|"Imagine" artwork inspired by John Lennon, Central Park|
I had the opportunity to spend a week in New York City, helping my sister-in-law, Laurie, after knee replacement surgery.
I have been traveling to NYC for years, my first time in January of 1996, in the middle of a blizzard. The airline did not cancel the flight despite weather conditions, and so I went. I remember stepping over piles of snow up to my thigh on street corners as the city dug itself out. I arrived at my company's corporate headquarters hoping to get trained on some software I really needed to learn. Instead I filled in to get work done for the many employees who couldn't make it in due to the weather conditions. Weather conditions that, in Minnesota, would have caused a hiccup but not a work stoppage.
That same trip I got hungry around lunchtime and was given directions to a little deli around the corner where I could buy an amazing sandwich. The employee's recommendation was, "You'll never get sick there." I replied, "Wow, that's quite a recommendation." She looked at me and said, "Honey, in New York it is."
Aah, New York. I grew to love it after years of traveling there multiple times a year. I stayed in different hotels around the city, explored different neighborhoods. I remember being in the Minnesota office, travel bag in my car, expecting to head to the airport later that afternoon. It was September 11, 2001. Our cohorts in New York could see the smoke and chaos from their office building. I called several clients who I knew lived in the city out of concern, before the phone lines could no longer handle the traffic and all calls stopped. We watched the TV in our office in silence until some of us could no longer hold back our tears. Many of our New York coworkers who lived in that area weren't allowed back into their apartments for weeks. We closed the office that day and went home, in shock. We grieved with them. We grew strong with them. And we felt like New York was a part of us, not some distant city.
Years after 9/11, I remember walking the city and having someone ask me which way Madison Ave was. And I knew!! I knew we were west of it and that they should take a right at the next corner and go down two blocks to reach Madison. How crazy was that, that someone mistook me for someone who KNEW something about the city, and I actually did?
|George Washington Bridge, as seen from Wash Heights|
And now, most recently, I got to know the city the best. I arrived here to take care of my sister-in-law Laurie as she recovers from knee replacement surgery. She moved to Washington Heights 6 years before, far from her previous home in Midtown. I'd visited her a few times in Washington Heights, but it always felt foreign and a little not like the New York I knew. It was quieter here, not bustling. You could not buy a New York t-shirt for blocks around -- no "I heart New York" hats or little Statue of Liberty trinkets. Just grocery stores, local marts, doctor offices and places for people who live here.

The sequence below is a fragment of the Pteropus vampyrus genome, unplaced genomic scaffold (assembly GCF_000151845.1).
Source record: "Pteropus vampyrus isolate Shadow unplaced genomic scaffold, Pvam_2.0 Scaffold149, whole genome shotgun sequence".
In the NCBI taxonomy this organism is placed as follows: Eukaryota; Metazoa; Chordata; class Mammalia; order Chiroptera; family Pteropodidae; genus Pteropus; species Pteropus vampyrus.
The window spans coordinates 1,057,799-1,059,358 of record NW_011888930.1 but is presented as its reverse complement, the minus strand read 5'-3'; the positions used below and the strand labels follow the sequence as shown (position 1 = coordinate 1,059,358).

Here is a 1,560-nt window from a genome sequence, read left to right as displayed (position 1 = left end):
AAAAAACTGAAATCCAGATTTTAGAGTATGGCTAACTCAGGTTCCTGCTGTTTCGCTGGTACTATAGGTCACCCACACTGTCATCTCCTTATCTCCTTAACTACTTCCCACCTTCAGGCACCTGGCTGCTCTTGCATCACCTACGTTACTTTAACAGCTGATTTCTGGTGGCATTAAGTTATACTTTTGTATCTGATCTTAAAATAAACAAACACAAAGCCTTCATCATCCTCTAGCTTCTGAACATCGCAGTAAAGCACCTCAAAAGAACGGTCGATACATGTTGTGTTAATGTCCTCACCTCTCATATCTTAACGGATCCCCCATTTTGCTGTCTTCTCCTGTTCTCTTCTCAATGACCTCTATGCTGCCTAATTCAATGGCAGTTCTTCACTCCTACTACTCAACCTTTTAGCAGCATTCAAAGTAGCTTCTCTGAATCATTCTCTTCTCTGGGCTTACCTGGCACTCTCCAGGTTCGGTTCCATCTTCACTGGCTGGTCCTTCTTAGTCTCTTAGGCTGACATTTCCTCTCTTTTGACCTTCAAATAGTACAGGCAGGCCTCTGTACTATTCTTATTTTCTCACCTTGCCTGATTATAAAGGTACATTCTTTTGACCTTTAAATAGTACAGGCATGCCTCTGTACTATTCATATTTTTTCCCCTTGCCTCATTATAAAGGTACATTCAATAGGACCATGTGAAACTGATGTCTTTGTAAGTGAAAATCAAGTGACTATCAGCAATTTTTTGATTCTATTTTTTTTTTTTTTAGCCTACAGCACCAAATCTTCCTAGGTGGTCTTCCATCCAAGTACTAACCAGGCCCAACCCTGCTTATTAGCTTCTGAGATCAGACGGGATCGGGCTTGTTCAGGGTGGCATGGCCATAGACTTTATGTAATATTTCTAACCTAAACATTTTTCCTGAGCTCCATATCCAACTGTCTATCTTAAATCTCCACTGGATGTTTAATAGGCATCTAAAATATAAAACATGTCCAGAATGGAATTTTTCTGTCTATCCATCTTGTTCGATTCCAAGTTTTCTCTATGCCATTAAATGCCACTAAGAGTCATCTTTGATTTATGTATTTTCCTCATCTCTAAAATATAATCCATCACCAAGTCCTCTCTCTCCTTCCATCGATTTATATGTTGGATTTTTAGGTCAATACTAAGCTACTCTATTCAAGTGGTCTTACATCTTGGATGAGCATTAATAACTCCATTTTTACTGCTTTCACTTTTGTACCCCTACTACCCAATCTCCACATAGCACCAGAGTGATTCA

I had lots of time to myself as she was in the hospital for two days after her surgery. I took the subway downtown to visit her. I walked Madison Ave, walking in and out of stores far out of my league, smiling at the doormen who opened doors for me, even though it was obvious by my appearance that there was no way I was buying anything in those stores.
|Flowers planted around a tree in the sidewalk, Upper West side.|
I walked Central Park, savoring the sun, lilacs and crabapple tress that were in bloom while Minnesota was experiencing the longest "gray out" of any April. I ended up in a different neighborhood on the other side of Central Park and figured out how to transfer trains to get back to Washington Heights. Once there, I learned the local bodega, the best liquor store, the local pharmacy where I picked up prescriptions for Laurie.
I visited a grocery store in the neighborhood where Lin-Manuel Miranda lives, picked up a bottle of wine from the wine store that Laurie has seen his wife shopping in. I didn't run into either of them, but I got to meet the sweetest massive doodle you ever met and talk with its owner for a while. The dog walked up to me and expected to be petted. His owner was embarrassed, I was thrilled.
|Artwork provided by students over a footbridge, Wash Heights.|
|The local church's community fridge, Washington Heights|
There is so much greenery in New York, so many hidden walking trails through flowers, trees, and along the all surrounding waters, be it the Hudson, the East or the Harlem Rivers. The parks I travailed were not filled with garbage, were not littered with the belongings of homeless people seeking refuge among the trees. They were peaceful, only disturbed by the occasional bicyclist or walker.
Aah, New York. Until we meet again.